The NewStandard ceased publishing on April 27, 2007.

Anti-Junk-Mail Laws Trashed by Businesses, Labor

by Megan Tady

Mar. 8, 2007 – A growing movement to curb junk mail for ecological and privacy reasons is meeting stiff opposition from marketing associations, businesses and a postal workers’ union.

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Lawmakers from ten states have recently introduced bills that would create "do-not-mail" registries – lists of consumers who do not want to receive unsolicited advertising, marketing or publicity materials through the mail.

But just weeks after many of the bills were introduced, four have already been killed – in Colorado, Maryland, Montana and Washington. Colorado Rep. Sara Gagliardi, who initially introduced her state’s bill, asked colleagues to kill it under pressure from parties opposing the registry.

Maryland Senator Jamie Raskin also pulled his do-not-mail bill this week. While he told The NewStandard that junk mail is a "staggering environmental problem, a waste of money and a pervasive, low-level assault on privacy and solitude in our homes," he said it "caused concern among lots of postal employees and letter carriers."

The Direct Marketing Association, a trade group with more than 3,600 members, and the National Association of Letter Carriers union have been among the most vocal in opposing the bill, arguing a decrease in junk mail could cut postal-worker jobs and negatively affect businesses.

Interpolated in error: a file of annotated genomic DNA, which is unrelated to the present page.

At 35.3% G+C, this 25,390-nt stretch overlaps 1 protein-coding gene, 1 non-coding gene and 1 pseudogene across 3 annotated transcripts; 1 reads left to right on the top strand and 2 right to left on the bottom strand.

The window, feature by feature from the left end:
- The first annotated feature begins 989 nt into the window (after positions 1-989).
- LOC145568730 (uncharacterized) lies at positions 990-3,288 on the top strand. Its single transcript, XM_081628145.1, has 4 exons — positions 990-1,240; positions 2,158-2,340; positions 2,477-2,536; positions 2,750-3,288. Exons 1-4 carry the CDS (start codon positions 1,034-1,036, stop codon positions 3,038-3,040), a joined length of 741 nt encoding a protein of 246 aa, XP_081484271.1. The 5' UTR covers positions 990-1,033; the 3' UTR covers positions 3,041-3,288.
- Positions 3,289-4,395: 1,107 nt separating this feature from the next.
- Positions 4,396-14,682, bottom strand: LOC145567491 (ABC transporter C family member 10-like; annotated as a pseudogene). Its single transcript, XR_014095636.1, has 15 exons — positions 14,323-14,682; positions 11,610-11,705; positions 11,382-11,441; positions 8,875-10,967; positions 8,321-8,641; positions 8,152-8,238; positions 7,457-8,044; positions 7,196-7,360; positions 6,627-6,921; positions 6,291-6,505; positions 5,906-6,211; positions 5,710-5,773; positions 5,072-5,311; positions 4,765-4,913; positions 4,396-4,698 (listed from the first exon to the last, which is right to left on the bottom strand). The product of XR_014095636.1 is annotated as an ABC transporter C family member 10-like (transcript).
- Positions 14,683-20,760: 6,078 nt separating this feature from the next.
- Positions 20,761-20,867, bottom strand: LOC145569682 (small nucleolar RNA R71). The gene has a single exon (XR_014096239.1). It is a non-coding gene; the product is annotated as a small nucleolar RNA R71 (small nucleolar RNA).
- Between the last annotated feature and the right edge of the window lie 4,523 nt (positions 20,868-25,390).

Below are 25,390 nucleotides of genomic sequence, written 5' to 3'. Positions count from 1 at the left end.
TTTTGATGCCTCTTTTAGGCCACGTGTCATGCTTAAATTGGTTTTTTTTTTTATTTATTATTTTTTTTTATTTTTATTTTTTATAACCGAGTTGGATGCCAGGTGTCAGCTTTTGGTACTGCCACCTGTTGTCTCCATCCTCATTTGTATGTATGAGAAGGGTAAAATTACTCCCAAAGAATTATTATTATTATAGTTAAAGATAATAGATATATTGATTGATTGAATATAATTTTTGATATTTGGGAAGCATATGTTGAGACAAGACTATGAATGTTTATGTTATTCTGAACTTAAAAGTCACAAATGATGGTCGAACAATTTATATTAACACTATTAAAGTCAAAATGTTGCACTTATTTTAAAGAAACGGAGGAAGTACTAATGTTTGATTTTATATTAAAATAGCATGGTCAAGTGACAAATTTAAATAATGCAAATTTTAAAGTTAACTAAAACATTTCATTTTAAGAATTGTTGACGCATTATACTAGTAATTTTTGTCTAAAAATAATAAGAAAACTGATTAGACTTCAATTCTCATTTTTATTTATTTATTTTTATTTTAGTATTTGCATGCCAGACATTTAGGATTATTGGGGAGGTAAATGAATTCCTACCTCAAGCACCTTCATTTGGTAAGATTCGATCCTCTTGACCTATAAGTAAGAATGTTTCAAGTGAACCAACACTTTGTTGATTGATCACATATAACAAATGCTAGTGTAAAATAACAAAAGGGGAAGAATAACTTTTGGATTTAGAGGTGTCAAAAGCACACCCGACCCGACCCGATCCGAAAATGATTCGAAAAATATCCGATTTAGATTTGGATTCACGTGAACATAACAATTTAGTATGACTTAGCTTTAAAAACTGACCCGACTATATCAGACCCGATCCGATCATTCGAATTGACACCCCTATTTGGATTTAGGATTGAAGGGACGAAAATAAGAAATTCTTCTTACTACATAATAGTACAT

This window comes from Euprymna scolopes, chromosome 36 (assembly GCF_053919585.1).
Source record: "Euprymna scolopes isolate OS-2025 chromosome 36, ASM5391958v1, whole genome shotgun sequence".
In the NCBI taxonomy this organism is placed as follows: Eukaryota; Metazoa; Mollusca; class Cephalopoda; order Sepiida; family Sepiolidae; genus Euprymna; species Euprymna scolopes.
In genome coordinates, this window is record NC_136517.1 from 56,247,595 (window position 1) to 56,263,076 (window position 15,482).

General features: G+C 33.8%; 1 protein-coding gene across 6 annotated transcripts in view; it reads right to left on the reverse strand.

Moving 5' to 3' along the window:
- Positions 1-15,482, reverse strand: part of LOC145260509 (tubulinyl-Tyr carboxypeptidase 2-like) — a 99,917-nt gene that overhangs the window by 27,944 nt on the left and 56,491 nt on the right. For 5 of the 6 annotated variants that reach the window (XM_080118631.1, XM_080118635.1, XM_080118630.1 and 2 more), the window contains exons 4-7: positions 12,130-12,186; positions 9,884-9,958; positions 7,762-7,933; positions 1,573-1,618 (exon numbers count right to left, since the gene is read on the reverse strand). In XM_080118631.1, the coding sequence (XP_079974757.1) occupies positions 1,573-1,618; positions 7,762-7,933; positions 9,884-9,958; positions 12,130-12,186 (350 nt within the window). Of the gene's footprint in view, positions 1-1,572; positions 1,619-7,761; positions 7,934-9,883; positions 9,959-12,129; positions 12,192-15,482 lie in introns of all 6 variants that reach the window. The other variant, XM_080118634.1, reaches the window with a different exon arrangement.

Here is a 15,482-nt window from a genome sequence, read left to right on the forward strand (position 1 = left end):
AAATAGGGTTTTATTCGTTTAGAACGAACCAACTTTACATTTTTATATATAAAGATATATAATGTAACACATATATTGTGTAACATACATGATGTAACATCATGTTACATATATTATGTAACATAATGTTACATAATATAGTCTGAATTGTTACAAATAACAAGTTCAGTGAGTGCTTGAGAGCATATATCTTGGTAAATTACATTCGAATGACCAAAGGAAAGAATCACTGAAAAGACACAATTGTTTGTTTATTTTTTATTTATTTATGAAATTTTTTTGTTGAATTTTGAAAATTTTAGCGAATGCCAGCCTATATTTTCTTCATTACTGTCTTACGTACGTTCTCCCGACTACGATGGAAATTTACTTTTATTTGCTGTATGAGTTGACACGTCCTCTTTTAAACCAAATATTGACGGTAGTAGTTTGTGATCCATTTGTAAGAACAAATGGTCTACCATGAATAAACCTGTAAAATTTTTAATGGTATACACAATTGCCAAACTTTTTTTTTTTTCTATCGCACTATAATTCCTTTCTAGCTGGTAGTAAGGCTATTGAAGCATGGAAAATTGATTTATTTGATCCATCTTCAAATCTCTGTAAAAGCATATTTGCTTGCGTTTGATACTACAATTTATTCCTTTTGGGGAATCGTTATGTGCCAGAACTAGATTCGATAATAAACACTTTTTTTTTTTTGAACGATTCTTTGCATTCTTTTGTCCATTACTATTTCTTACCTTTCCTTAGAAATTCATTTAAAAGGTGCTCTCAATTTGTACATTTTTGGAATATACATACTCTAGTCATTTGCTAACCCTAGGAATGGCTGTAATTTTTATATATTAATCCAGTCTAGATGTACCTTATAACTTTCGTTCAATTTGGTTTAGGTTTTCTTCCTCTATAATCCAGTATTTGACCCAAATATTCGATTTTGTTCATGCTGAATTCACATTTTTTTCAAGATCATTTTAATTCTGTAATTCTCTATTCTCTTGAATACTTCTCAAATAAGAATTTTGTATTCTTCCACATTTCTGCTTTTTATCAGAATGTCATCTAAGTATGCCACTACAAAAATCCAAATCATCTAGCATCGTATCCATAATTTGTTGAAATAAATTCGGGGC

Washington Senator Jeanne Kohl-Welles pulled her bill this week. In a statement to TNS, Kohl-Welles said she "wants to take the time to consider and fully weigh" the effects a do-not-mail registry could have on postal workers. She said she will work on the bill "in the interim."

Senator Raskin told TNS he wanted to "spend some time massaging [his] proposal to see if we can get [postal carriers] to buy into it rather than oppose it." He said he would also reach out to other allies who might support the bill.

The Center for a New American Dream, a consumer and environmental organization that has supported lawmakers’ efforts to pass the do-not-mail bills, is urging people to "declare [their] independence from junk mail."

The group says sending thousands of pounds of unwanted mail every year wastes trees and clogs landfills. In 2003, 5.4 million tons of standard mail – better known as "bulk mail" – was added to municipal waste streams, the EPA said. The EPA also estimated that 100 million trees are cut each year to create that waste.

In support letters, the Center for a New American Dream also said that just as citizens can maintain their privacy rights by turning off TVs and radios from unwanted ads, posting "No Soliciting" signs on doors, and refusing telemarketer calls by signing a no-call registry, "likewise, [they] should have the right to opt out of ad mail with an easy-to-use Do Not Junk registry."

Bills to create do-not-mail registries have also been proposed in Connecticut, Hawaii, Michigan, New York, and Texas. A bill in Missouri would prohibit unsolicited commercial mail to individuals 65 years of age and older.

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The NewStandard ceased publishing on April 27, 2007.

Megan Tady is a staff journalist.

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